Microsoft's quandary: Big profits from software or shrinking margins with devices
Much of the gap between those gains was attributed to the Devices & Consumer Hardware unit, which under Microsoft's new corporate structure is responsible for the Xbox and Surface, some video game royalties, Xbox Live subscription revenue, and PC and Xbox accessories like Microsoft's keyboards and controllers.
Unlike software, which historically generates very high margins -- with costs that approach zero for each additional unit once development has been amortized -- component and distribution costs for hardware not only never vanish but result in much smaller profits, especially at the beginning of a product's lifecycle when a vendor cannot capitalize on large-scale component orders or leverage high sales volume to squeeze distributors and retailers.
The trick is to reap the large revenue that hardware can generate, but also produce significant profits. Among device manufacturers, only Apple has been able to consistently do both, though more recently Samsung has proven capable of the same with its consumer-driven smartphones and tablets.
Last quarter, Microsoft showed in spades how tough it is to mimic those rivals.
The Devices & Consumer Hardware group posted sales of $4.7 billion, up a whopping 68% from the same quarter a year earlier. Microsoft credited the Xbox for nearly two-thirds of that revenue jump, particularly the launch of the Xbox One, which sold 3.9 million consoles in less than half the quarter. Microsoft also sold 3.5 million of the older Xbox 360 in the three-month stretch.
For the Surface, revenue rose even sharper, climbing to $893 million, or up 123% when compared to the third quarter, not the usual year-before period. Although Microsoft did not disclose unit sales -- it has never revealed them for its tablet line -- it said they also more than doubled over the previous quarter.
But while device revenue was up -- Microsoft's Hood gave a nod to "a successful holiday" -- so were costs.
The Hardware group's gross margin was just $411 million, down 46% from the same quarter in 2012 because of a 111% increase in the cost of revenue, which Microsoft said takes into account cost of goods, assembly, distribution and marketing. Again, the Xbox accounted for most of the additional costs -- and thus the decline in the margin -- because of the larger console sales volume and, of course, the new Xbox One's launch.
The Surface actually earned less in revenue than the cost of that revenue, Microsoft admitted, pegging the gap between the two at $39 million.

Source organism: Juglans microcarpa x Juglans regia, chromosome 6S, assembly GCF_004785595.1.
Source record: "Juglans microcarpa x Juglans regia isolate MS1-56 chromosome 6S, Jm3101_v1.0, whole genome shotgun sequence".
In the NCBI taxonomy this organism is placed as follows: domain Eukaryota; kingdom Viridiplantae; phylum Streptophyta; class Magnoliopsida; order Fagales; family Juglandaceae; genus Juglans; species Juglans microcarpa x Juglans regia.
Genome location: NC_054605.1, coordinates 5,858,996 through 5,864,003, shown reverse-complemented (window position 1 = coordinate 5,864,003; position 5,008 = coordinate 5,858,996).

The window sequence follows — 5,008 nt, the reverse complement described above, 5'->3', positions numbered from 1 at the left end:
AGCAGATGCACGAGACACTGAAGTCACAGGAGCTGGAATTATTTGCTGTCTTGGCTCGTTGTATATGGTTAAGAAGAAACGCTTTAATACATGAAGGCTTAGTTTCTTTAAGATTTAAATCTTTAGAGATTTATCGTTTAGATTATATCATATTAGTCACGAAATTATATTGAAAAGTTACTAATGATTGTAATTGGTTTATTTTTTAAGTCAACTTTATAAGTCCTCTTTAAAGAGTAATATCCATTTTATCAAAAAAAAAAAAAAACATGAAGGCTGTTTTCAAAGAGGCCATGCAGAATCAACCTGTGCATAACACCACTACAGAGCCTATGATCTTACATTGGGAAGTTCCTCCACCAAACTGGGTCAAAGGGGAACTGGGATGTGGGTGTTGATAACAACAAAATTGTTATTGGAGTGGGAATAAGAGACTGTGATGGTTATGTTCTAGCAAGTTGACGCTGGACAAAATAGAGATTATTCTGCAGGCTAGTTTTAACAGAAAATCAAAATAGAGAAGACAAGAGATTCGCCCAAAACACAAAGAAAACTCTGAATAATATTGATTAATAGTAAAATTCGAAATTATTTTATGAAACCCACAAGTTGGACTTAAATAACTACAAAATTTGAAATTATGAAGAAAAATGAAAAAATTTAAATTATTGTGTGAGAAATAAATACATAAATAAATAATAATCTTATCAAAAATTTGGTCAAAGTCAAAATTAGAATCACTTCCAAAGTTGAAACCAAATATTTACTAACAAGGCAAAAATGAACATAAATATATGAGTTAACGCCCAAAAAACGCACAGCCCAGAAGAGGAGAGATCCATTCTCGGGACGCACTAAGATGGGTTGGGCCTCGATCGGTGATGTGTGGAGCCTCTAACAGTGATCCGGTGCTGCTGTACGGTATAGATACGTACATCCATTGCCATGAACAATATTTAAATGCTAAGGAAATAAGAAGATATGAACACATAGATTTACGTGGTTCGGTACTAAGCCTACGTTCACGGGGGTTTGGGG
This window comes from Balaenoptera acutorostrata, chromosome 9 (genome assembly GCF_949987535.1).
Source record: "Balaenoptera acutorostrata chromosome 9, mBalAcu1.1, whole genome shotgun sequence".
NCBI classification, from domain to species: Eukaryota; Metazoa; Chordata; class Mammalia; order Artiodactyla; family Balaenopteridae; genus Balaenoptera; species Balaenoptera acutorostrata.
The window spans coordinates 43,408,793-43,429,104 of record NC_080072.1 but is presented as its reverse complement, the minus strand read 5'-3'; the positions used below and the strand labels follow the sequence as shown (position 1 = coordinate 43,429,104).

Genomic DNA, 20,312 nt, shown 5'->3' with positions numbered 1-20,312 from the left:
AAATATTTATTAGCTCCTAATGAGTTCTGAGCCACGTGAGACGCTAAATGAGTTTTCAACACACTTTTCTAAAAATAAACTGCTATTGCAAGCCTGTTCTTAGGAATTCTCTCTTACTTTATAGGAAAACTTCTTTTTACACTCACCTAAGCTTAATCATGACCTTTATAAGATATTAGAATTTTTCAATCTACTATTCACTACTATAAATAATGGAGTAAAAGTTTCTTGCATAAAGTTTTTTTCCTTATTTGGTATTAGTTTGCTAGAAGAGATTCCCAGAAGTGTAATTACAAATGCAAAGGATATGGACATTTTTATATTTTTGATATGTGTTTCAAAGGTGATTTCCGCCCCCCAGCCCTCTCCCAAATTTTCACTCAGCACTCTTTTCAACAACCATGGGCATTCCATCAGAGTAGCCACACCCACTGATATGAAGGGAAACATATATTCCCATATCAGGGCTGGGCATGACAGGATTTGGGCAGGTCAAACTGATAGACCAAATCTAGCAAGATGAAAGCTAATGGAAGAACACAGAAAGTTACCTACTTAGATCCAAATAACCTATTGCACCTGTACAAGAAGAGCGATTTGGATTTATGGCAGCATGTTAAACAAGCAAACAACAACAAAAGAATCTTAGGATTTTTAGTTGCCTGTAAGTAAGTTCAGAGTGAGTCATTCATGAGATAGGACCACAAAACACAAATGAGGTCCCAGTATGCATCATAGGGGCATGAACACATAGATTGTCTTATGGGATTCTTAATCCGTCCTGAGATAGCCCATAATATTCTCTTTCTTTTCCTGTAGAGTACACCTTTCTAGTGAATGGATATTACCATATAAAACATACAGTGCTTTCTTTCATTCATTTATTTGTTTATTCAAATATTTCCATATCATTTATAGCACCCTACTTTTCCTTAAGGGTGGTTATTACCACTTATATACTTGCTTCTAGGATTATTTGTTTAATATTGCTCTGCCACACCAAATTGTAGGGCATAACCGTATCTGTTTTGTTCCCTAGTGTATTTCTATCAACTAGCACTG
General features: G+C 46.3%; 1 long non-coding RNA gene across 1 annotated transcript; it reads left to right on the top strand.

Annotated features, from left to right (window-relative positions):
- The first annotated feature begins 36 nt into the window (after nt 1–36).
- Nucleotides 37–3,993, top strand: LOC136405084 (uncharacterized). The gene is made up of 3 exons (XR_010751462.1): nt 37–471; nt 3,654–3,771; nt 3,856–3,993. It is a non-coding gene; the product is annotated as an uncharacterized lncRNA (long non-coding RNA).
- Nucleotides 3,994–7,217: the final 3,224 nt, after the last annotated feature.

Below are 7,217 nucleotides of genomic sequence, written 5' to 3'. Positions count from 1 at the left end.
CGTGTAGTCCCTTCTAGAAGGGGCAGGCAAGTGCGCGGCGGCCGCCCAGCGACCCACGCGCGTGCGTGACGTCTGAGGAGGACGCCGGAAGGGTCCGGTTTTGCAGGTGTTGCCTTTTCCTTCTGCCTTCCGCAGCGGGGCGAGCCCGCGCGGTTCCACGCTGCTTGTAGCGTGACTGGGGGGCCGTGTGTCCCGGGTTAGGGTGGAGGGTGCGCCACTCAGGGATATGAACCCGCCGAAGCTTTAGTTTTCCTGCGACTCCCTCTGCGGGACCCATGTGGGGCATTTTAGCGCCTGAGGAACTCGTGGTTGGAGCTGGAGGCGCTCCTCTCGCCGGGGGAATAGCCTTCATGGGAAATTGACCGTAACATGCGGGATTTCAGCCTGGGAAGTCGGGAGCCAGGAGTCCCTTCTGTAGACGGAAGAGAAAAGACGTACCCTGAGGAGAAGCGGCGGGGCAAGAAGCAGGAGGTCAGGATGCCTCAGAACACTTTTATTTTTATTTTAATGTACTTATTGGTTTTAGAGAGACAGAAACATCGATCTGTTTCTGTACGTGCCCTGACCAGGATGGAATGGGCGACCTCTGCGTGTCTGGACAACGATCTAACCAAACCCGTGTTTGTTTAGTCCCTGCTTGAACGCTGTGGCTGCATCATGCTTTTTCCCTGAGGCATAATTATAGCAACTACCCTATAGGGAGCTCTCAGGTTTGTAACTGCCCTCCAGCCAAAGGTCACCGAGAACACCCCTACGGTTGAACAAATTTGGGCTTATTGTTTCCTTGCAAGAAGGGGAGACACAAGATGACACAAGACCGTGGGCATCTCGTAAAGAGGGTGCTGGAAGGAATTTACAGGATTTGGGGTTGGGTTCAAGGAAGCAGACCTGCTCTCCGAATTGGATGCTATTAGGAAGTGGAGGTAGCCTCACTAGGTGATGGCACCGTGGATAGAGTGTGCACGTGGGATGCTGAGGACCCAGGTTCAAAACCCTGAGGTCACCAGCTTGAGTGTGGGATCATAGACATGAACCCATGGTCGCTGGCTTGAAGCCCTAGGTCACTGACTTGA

Overall, the Hardware division's margin as expressed as a percentage was about 9%. For every $100 Microsoft collected on hardware, it retained $9. That's low for premium-priced goods like the Xbox and Surface, low compared to Apple's gross margin, which has hovered in the mid-30s, and strikingly low -- just a tenth as much -- compared to the company's software margins.
"You can't run a super-successful hardware business with gross margins at 10% or lower," said Moorhead, who before he became an analyst worked at both Compaq and chip-maker AMD.
Also troubling for Microsoft's device strategy was that the 9% gross margin for Q4 was only a third that of the same period in 2012, when Microsoft launched the first-generation Surface tablets and retained 27% of each dollar of revenue. The trend has been downward since the Surface debut, with gross margin for the Hardware unit falling to 22% by June 2013, then slumping again to 14% in September before sliding to 9% for the year's fourth quarter.
Moorhead, however, urged patience, saying that one should think of Surface specifically, and Microsoft's Hardware group in general, as a start-up, even though its biggest money maker, the Xbox, has been around 12 years.
"I wouldn't expect them to be profitable for a few years in hardware," said Moorhead, speaking specifically of the Surface line. "You just cannot make money without scale. And to get that, Microsoft would have to selling tens of millions of Surface tablets."
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